Directing of audiovisual creation and the person responsible for it – the director. These are the key terms in the video production industry and today we are going to tell you a little bit more about them.
Many people ask me “What do you do for a living?” and when I say I am a director, they ask again, “Ok, so what exactly are you doing, you operate a camera or what?”. In reality, the director is the mastermind behind any project. He has a vision and an understanding of the whole production process, from preparations to post-production. In One More Frame, for example, I even take care of the ideas and the scripts.
Let’s start from the very beginning – preparations for project “X”, which should be designed and filmed in a certain period of time. In order to accurately recreate his vision, any director needs to have a team of good professionals working with him.
First of all, he needs a good cameraman. They should both be equally devoted to the project and since the cameraman is the director’s eyes, they should know each other well. I am very lucky to have, here in One More Frame, two exceptionally good operators with whom I have worked with for years now.
Next in line, its good to have an assistant – director, to whom you can delegate some of the countless tasks and duties. Scenographers and makeup artists are always helpful. They will make your life on set much easier and they will make your end product look better and more professional. It’s also good to talk through your plans in advance with the video editor and the sound designer (it is crucial to know their work well!), so they can give you some idea about the post-production of the video.
Now let’s see what is going on during the filming process.
Onset the director has the following relationships and responsibilities towards:
• The Actors – Before the filming begins he has to meet the actors a couple of times. During those meetings, he will explain his vision and ideas for the movie. A good director is always willing to hear the actor’s thoughts and ideas about the project. It is his duty to consider those suggestions and to decide which ones can be incorporated into his concept and which not. Repetition and reading are also conducted during this period in order to clarify every line in the script and to make changes if needed.
• The Team – Each and every member of the filming crew has to do his job strictly and responsibly because film production is teamwork. If someone on the set is doing something wrong, this is a problem that has to be quickly addressed and fixed. You have no idea how fast everything can go to hell during filming! This is where the assistant – director will come in handy. Your communication with him is crucial for he will be taking many of your responsibilities and he will be the connection between you and the rest of the crew.
• The Main Cameraman – His place is next to you in front of the director’s monitor. You will both be checking and analyzing every shot’s composition, lighting, etc…. An experienced cameraman will give you good ideas about how to improve your shots on the filming set and it will be your job to decide when to listen to him and when not to. In order not to slow down the whole production, those decisions have to be swift and resolute.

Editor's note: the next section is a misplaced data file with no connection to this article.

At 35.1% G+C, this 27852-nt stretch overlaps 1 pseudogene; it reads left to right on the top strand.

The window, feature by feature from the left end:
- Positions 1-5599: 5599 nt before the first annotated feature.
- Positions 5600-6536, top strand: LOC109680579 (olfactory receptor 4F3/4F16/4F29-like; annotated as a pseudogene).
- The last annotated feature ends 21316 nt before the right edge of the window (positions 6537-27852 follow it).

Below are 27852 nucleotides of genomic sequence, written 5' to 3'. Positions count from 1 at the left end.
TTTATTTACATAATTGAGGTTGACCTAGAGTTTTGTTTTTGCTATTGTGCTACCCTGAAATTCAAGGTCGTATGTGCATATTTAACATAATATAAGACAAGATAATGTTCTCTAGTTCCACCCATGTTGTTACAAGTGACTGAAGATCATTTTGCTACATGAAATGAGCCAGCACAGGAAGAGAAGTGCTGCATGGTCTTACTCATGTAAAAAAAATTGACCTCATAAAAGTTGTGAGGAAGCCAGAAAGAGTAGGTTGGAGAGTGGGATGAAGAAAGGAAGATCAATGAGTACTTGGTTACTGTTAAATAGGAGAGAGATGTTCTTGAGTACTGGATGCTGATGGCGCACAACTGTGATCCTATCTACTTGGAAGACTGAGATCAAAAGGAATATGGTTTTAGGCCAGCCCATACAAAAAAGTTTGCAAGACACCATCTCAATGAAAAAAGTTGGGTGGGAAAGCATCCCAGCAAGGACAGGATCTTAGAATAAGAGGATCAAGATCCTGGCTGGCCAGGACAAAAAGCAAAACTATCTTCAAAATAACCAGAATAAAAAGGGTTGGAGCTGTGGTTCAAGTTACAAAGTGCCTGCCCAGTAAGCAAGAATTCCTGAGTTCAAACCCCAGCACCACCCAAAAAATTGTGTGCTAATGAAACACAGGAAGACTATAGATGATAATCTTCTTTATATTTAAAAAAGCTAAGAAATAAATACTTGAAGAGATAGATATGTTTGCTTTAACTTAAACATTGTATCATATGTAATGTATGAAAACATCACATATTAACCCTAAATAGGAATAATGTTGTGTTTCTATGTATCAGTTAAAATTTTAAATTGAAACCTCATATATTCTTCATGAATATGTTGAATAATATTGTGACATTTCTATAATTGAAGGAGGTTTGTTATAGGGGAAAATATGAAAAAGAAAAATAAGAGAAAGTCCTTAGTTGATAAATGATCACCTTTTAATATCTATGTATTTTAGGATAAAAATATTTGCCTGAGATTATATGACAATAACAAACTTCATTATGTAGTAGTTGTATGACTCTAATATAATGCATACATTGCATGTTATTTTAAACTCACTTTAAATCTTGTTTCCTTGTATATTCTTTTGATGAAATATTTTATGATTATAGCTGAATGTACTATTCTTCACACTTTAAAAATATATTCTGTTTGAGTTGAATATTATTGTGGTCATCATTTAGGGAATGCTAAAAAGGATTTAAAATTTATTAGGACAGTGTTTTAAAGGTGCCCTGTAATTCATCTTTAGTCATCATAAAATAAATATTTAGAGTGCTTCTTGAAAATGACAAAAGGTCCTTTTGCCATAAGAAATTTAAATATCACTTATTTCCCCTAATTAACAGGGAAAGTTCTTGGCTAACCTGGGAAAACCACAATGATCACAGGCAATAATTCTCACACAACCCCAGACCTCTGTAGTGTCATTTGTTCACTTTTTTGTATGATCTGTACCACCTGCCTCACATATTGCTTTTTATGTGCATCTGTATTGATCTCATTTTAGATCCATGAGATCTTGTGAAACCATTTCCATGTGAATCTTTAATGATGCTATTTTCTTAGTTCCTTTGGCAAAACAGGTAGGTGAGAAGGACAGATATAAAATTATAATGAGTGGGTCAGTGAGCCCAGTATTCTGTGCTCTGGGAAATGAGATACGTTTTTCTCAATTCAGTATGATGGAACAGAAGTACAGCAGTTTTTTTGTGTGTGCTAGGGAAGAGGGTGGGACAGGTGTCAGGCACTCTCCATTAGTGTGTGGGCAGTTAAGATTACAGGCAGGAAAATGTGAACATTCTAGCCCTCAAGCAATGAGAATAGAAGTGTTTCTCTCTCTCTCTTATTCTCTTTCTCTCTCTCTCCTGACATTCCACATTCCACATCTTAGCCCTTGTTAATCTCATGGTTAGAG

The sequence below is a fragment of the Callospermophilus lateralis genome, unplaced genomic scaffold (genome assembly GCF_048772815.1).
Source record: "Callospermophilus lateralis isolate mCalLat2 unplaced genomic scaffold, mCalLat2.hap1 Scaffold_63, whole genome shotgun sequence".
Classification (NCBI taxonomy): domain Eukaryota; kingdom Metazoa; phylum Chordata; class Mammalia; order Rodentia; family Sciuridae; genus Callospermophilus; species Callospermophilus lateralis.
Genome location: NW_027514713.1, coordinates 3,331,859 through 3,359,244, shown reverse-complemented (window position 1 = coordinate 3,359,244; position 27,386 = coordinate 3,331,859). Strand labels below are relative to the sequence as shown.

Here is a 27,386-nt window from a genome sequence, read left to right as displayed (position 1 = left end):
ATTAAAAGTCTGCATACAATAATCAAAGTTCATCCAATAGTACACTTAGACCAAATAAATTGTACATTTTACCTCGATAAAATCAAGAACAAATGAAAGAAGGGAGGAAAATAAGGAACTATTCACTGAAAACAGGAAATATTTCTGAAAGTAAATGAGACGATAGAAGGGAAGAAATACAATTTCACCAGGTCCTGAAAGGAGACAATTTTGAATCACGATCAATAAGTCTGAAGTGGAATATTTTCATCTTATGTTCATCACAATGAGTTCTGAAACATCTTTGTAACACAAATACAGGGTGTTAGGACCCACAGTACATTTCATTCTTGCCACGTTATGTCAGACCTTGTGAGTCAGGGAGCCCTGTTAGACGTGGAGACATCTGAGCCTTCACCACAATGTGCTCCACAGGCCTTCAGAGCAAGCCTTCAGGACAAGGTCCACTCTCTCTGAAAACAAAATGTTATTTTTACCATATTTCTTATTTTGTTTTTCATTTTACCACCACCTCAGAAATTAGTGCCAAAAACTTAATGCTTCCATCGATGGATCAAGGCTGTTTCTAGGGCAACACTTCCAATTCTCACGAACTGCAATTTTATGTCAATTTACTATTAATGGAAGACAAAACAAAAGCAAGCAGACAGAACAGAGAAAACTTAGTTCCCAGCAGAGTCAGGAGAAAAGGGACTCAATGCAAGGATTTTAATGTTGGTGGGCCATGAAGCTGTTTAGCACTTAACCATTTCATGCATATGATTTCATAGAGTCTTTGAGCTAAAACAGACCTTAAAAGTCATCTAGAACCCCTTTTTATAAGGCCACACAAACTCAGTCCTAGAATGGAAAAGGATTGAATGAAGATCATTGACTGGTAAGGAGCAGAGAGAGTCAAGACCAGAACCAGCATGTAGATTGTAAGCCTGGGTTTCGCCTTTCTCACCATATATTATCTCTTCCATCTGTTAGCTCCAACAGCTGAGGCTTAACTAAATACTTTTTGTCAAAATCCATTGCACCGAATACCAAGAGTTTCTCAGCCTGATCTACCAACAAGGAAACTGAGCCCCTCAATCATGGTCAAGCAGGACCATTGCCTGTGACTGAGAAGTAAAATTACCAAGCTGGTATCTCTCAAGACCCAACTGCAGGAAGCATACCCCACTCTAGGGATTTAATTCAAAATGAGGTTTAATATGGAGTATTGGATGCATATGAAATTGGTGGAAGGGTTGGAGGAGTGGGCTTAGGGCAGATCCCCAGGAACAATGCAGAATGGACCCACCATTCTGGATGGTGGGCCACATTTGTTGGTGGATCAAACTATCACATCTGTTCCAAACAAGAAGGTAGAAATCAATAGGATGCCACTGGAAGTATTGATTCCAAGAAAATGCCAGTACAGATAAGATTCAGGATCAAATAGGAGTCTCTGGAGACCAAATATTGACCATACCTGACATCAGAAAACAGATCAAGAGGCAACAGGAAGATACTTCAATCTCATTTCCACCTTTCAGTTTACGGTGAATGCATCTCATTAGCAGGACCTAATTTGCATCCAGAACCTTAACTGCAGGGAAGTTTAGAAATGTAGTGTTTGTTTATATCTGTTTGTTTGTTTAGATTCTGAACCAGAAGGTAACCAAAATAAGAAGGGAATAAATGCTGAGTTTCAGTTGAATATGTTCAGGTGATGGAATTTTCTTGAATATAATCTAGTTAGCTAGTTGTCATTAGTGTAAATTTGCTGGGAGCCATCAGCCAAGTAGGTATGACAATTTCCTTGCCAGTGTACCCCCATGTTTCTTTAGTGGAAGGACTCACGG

• Issues with the gear, actors, time – Besides all those things we mentioned, you will almost always encounter technical problems as well. Giving a real-life example from the filming of the song “From Yesterday” (artist F.O.). During the shooting of the second scene in the schedule, the DJI Ronin malfunctioned. Despite the efforts of our technical team, we lost 30 minutes in failed attempts to fix it. By this point, I knew that, if we lose another half an hour, we might have to leave some of the filmings for the next day, but we didn’t have the budget for that.
Additionally, I had a crew of 30 people and another 30 extras. Because of this delay and because it was a very cold winter day, some of the extra actors got nervous and left the set. Quick and right decisions must be made in such hard situations. Now you can see why it is absolutely imperative that you remain calm and, even more, to calm the rest of the crew down and guide them through the crisis. In this particular case, I sent one of the assistants to grab another Ronin from a person I knew had one.
Meanwhile, we started filming the shots we didn’t need the Ronin for and, 40 minutes later when the new one arrived, we picked up from where we left off. We ended up shooting all the footage we needed right on schedule. In such tense situations, many directors start panicking and yelling at people around them and, in many cases, this would result in a complete failure of their production. On the set, it’s very important to keep a good track of time during the whole filming process and to be able to take fast and accurate decisions during difficult moments. If you can’t track your time properly, you might need to hurry up with the shots that come last in the filming list and this often leads to bad results.
Guess who will be to blame if the client is not happy with the product he received. That’s right – you, and I absolutely agree with this.
If you decided you want to be a director, you have to step up and perform all your duties with precision and devotion. We at One More Frame aim for a high level of commitment and professionalism which will always deliver the best possible results for our clients.